Osmos (PC) achievements

Osmos (PC)

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There are a maximum of 12 Osmos (PC) achievements worth 524 (200)

1,078 tracked gamers have this game, 2 have completed it (0.19%)

Achievement Details

Master of the Force in Osmos (PC)

Master of the Force65 (15)

Complete three levels in each Force Forever zone.

  • Unlocked by 59 tracked gamers (5% - TA Ratio = 4.30) 1,078  

Achievement Guide for Master of the Force

745,982 (312,296)
Achievement won on 02 Jan 10
TA Score for this game: 524
Posted on 05 January 10 at 03:01
This solution has 13 positive votes and 0 negative votes. Please log in to vote.
The other modes aren't too bad, but Epicycles is extremely tricky. Doing well in this mode actually requires a basic understanding of orbital mechanics, which are extremely unintuitive to humans. To use a physics term, when you are in orbit you are not in an "inertial frame of reference". Objects near you behave strangely, and (from your point of view) they do not satisfy Newton's first law (moving in a straight line with constant speed). Also, it doesn't help that the line which projects your path ahead of you is in relation to the "sun", when for most of the time you are actually in orbit around the "planets", making it somewhat useless. (What would be a lot more helpful is a point of view that assumes the "planet" stays still and projects your orbital path around it... but you don't have that.)

So you're mostly on your own, and you'll need to understand a little about how orbits work to navigate. You don't need a physics degree, but you might want to, say, read the Wikipedia article on "orbital mechanics". And, of course, practice helps a lot, since most of us don't pilot spaceships in everyday life. :)

Important facts:
- Every orbit is an ellipse with only two important parameters: "energy" and "eccentricity" (how elongated the ellipse is). You're pretty much a prisoner to these two values; you can't cheat without wasting a LOT of energy.
- Smaller circular orbits have less energy (since you're closer to the planet), larger circular orbits have more. Elliptical orbits have about the same energy as an averaged circular orbit.
- Thrusting along your movement vector adds energy to the orbit. Thrusting against it removes energy from the orbit. Thrusting directly towards or away from the planet DOES NOT change the energy, but affects the eccentricity a lot. So unless you specifically want to get into/out of a very elliptical orbit, in general you shouldn't do this. Stick to firing forwards and backwards only.
- It bears repeating because it's so strange: if you're trying to get closer to the planet, DON'T thrust towards it! The more you try, the more eccentric your orbit will become, probably against your wishes. Instead, gently thrust against your movement vector to leech energy away from your orbit; when you're at the desired distance, thrust in the direction of motion to make your orbit circular again. (This is a "Hohmann transfer orbit"; Wikipedia it.)
- Similarly, to move further away from the planet, thrust in the direction you're moving; at the desired distance, thrust against your motion.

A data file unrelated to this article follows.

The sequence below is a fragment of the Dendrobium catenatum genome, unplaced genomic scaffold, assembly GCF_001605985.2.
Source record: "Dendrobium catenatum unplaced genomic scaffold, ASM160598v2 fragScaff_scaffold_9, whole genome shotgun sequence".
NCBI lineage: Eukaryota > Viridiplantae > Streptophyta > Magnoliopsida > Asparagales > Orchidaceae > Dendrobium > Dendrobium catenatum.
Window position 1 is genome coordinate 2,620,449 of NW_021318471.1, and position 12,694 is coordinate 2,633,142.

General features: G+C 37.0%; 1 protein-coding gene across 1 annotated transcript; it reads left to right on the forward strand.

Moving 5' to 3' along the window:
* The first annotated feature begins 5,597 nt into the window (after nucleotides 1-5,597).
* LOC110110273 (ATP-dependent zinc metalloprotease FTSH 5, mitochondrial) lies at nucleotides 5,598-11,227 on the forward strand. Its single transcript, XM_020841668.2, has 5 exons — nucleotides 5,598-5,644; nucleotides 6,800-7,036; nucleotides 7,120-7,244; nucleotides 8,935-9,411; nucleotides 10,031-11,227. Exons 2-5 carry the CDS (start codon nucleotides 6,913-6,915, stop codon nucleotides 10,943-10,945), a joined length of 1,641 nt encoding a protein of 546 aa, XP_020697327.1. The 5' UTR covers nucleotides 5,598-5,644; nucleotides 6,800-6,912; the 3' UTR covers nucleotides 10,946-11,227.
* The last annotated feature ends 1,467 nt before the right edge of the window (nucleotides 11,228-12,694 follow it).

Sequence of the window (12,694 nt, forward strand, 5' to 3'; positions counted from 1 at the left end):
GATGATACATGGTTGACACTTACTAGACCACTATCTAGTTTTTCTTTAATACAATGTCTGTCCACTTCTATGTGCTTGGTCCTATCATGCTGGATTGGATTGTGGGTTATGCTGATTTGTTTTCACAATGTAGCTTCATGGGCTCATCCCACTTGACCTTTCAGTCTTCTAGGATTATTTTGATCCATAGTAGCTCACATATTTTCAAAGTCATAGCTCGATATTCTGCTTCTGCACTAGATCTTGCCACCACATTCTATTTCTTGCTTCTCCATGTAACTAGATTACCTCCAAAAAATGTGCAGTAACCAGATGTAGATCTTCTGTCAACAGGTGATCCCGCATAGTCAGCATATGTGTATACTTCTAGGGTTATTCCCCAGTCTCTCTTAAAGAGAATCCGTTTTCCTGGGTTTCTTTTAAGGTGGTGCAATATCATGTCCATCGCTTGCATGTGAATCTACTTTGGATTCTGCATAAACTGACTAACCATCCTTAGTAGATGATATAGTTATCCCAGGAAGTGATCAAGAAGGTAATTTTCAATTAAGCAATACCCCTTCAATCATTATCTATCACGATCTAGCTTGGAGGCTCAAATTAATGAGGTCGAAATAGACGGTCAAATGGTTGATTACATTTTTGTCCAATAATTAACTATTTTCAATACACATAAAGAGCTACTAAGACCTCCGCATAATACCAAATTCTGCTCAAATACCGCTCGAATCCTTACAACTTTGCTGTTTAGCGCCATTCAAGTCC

- Objects in a smaller orbit (closer to the planet) move faster. Objects in a larger orbit move slower. If you're trying to reach an object closer to the planet than you, let it catch up. If you're trying to reach an object further from the planet than you, catch up to it. Trying to do anything else will waste a lot of energy, might not work, and could even leave you falling into the planet with a ruined orbit. :)
- Trying to hit something by thrusting towards it only works if it's close to you and in roughly the same orbit. Only do this for fine-tuning.
- To leave the planet's orbit, use the sun. Thrust in the direction of motion when you're further away from the sun than the planet; this will create an elliptical orbit that brings you close to the sun, which will then capture you. (And once you're orbiting the sun, the path prediction line becomes useful again. :)
- Even if you want to get to another planet, it's easiest to get into the sun's orbit first, then approach the other planet in the usual way.

With those basics down, here's my overall strategy:
1. Gobble up the moons circling your current planet as quickly as possible. Intentionally creating a very elliptical orbit helps with this, as it will intersect a lot of their (mostly circular) orbits. Speed up time until something comes close, then slow down time and do some fine-tuning to gobble it up.
2. Switch orbits to the sun. Hopefully you've done #1 fast enough that there are still some objects circling it that are small enough to gobble up. Use cautious circular orbits to collect them without hitting anything else. If you're lucky, they'll be able to step you up in size until you can eat almost everything surrounding the sun.
3. Switch orbits to the largest attractor, eat everything orbiting it, and then gobble it up.
4. You should be large enough to eat the central sun at this point. Eat it.
5. The remaining attractors should now hit the sides and be destroyed.
6. ???
7. Profit!
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